Teaching a patient how to manage her diabetes is one of the most important things that your can do for her, whether she is your medical patient, a family member or a close friend. In order to do so, however, you must have a thorough understanding of the disease and treatment options available for patients. Providing help to a diabetes patient requires careful planning and knowledge about teaching, but may provide her with invaluable information about how to treat her illness.
Begin by explaining the difference between type 1 diabetes and type 2 diabetes. Emphasize the importance of crafting a healthy lifestyle as opposed to implementing disparate changes.
Help him create a diet plan that caters to his personal needs and the demands of his particular disease. Create a sample meal specifically designed for diabetics. Talk him through each aspect of what makes a meal ideal for a diabetic diet.
Go through each aspect of her medical needs and how to take care of them; this includes insulin shots, measuring glucose levels and monitoring her intake of sodium and sugar.
Provide the patient with stories of how other diabetes patients have managed their disease. Findings published in the Journal of Advances in Health Sciences Education have shown that this type of education allows the new diabetes patient to step into the shoes of people who have dealt with the disease, giving her perspective on the situation. Give her the opportunity to imagine herself having incorporated diabetes into her lifestyle.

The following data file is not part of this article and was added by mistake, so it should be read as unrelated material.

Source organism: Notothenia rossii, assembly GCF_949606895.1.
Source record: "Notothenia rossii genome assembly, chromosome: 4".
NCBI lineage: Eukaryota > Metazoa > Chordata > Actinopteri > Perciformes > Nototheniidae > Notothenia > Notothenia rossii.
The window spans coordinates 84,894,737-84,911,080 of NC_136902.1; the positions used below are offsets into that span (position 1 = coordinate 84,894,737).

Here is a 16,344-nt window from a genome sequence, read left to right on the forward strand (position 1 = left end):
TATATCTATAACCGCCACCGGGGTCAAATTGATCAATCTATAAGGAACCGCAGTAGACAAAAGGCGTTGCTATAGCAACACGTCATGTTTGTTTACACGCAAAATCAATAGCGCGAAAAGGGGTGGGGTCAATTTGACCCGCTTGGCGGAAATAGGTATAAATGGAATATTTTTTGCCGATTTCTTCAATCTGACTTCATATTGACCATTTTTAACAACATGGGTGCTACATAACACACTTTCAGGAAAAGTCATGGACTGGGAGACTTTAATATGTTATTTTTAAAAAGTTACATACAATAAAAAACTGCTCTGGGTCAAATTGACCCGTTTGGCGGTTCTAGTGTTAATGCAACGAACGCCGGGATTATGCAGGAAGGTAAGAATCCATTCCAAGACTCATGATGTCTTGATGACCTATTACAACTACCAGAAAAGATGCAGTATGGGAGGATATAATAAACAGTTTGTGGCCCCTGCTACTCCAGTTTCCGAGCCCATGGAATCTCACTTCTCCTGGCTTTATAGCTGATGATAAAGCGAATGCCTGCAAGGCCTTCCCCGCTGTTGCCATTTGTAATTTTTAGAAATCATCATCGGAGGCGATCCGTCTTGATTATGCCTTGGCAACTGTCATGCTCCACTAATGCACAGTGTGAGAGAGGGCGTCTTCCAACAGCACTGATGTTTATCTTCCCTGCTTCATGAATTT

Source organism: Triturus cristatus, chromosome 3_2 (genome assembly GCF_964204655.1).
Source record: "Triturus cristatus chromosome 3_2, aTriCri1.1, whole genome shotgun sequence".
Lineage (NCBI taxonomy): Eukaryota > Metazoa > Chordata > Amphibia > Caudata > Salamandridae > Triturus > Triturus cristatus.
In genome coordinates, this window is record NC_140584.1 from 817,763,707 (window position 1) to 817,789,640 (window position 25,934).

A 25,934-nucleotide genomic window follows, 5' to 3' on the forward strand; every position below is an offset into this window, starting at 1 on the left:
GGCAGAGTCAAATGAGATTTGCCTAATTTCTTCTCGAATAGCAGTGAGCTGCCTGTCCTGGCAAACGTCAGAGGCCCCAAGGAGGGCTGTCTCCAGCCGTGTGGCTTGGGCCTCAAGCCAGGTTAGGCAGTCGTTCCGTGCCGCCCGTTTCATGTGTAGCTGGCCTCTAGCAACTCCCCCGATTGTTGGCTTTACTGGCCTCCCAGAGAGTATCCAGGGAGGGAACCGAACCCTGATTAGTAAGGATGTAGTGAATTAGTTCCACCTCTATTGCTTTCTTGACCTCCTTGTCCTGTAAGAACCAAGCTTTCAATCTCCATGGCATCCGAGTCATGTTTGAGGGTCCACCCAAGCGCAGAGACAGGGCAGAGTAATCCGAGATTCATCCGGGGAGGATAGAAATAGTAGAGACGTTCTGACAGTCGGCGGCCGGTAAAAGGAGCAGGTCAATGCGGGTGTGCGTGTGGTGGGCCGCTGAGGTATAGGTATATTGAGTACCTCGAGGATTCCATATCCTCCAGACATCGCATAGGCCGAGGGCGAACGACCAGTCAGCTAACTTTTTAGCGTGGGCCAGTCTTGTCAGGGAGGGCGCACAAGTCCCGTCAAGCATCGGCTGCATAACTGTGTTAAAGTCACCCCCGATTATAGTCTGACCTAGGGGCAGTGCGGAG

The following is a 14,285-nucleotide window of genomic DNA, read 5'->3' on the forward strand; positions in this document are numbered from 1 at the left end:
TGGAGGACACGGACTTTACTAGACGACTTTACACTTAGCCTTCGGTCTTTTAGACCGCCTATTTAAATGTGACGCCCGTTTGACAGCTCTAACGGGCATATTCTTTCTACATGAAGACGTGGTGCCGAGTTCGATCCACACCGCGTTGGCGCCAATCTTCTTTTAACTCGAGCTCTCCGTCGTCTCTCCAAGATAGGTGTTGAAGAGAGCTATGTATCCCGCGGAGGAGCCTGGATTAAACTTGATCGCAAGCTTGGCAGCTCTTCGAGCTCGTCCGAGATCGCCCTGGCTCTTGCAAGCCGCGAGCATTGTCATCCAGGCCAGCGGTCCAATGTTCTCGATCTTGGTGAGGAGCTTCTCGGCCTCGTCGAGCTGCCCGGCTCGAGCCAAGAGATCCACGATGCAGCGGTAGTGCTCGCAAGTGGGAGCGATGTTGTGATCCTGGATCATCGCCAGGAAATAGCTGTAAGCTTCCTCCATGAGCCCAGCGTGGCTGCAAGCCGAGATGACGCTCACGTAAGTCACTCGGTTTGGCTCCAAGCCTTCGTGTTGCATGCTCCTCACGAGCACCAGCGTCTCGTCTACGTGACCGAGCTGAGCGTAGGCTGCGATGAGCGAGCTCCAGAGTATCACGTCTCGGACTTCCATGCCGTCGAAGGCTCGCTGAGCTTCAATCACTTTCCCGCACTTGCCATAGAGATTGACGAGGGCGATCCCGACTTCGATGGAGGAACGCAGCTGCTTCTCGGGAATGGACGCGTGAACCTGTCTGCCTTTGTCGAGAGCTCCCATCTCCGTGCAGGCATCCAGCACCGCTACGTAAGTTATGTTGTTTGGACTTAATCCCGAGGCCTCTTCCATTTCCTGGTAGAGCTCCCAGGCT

Help the patient develop an exercise plan that is conducive to keeping his weight at a healthy level. Explain the principles that link diabetes to weight gain and body fat.
Discuss serious complications, and help craft a plan of action in the scenario that the patient's blood sugar level suddenly spikes or drops. In addition, make sure that she is equipped to take care of her skin effectively as small cuts or bruises left untreated can lead to serious issues.
Tips & Warnings
- If the patient you are teaching is very young or completely unfamiliar with the disease make sure that your remain patient and offer him your undivided attention. Diabetes is a serious illness, and your job as educator is to make sure that the patient is equipped to deal with it on his own when you part ways with him.
- Diabetes emergencies should always be followed by a consultation with the patient's health-care professional. An emergency-preparedness kit for diabetics should take this into account and serve as a means of providing the individual with a way of quickly handling a dangerous health situation when medical help is not immediately available.